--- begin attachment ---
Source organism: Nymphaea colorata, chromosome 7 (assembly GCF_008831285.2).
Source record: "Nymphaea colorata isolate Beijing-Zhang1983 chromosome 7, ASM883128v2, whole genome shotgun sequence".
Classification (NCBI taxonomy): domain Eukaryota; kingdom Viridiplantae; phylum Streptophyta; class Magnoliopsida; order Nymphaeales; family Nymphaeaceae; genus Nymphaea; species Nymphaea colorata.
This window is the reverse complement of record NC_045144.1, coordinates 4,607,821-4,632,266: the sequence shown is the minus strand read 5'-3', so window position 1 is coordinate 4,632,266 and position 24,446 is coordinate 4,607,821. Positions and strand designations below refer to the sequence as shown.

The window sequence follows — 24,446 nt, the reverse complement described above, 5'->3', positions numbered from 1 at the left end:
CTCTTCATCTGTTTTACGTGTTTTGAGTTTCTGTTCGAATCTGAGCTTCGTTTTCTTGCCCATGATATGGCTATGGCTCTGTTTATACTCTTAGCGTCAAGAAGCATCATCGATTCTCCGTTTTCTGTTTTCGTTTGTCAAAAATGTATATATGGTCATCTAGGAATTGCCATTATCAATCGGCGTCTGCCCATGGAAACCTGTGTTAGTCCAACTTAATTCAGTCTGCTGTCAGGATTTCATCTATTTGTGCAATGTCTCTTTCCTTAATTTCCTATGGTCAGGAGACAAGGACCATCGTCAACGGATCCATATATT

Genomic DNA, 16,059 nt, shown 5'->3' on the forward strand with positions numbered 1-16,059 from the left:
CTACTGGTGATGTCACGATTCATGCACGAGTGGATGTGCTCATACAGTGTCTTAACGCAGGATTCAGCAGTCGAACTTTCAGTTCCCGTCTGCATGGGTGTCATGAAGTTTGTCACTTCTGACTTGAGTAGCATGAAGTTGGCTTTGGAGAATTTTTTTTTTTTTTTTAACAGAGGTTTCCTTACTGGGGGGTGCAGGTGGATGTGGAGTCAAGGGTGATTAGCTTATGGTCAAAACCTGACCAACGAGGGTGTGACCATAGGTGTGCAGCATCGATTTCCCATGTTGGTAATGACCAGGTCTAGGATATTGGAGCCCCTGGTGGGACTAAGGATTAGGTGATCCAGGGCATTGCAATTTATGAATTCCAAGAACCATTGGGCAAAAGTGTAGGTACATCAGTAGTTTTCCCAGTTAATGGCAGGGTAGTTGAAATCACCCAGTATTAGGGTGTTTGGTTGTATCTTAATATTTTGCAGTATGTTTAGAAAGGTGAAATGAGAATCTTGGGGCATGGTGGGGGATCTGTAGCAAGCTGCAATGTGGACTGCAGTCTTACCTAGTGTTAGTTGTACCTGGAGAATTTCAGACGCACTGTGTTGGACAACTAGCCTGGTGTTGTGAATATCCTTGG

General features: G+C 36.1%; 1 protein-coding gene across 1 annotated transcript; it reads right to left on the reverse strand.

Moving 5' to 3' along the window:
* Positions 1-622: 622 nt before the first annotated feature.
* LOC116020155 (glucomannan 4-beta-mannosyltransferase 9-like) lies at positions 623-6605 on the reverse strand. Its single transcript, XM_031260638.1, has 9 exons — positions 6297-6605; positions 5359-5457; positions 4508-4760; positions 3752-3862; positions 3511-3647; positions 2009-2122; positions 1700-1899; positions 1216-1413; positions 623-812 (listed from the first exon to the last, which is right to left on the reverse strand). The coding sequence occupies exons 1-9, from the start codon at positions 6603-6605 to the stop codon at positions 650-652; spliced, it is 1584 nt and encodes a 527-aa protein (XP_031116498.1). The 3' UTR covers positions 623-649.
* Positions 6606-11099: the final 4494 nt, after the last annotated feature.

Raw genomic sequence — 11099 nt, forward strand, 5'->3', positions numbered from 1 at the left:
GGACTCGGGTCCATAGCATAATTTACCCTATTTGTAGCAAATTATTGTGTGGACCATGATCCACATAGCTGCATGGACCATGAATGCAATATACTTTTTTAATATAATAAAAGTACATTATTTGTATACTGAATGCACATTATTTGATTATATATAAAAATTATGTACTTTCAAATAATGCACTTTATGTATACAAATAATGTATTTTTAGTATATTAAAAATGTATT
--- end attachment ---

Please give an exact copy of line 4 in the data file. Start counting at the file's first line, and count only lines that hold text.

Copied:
This window is the reverse complement of record NC_045144.1, coordinates 4,607,821-4,632,266: the sequence shown is the minus strand read 5'-3', so window position 1 is coordinate 4,632,266 and position 24,446 is coordinate 4,607,821. Positions and strand designations below refer to the sequence as shown.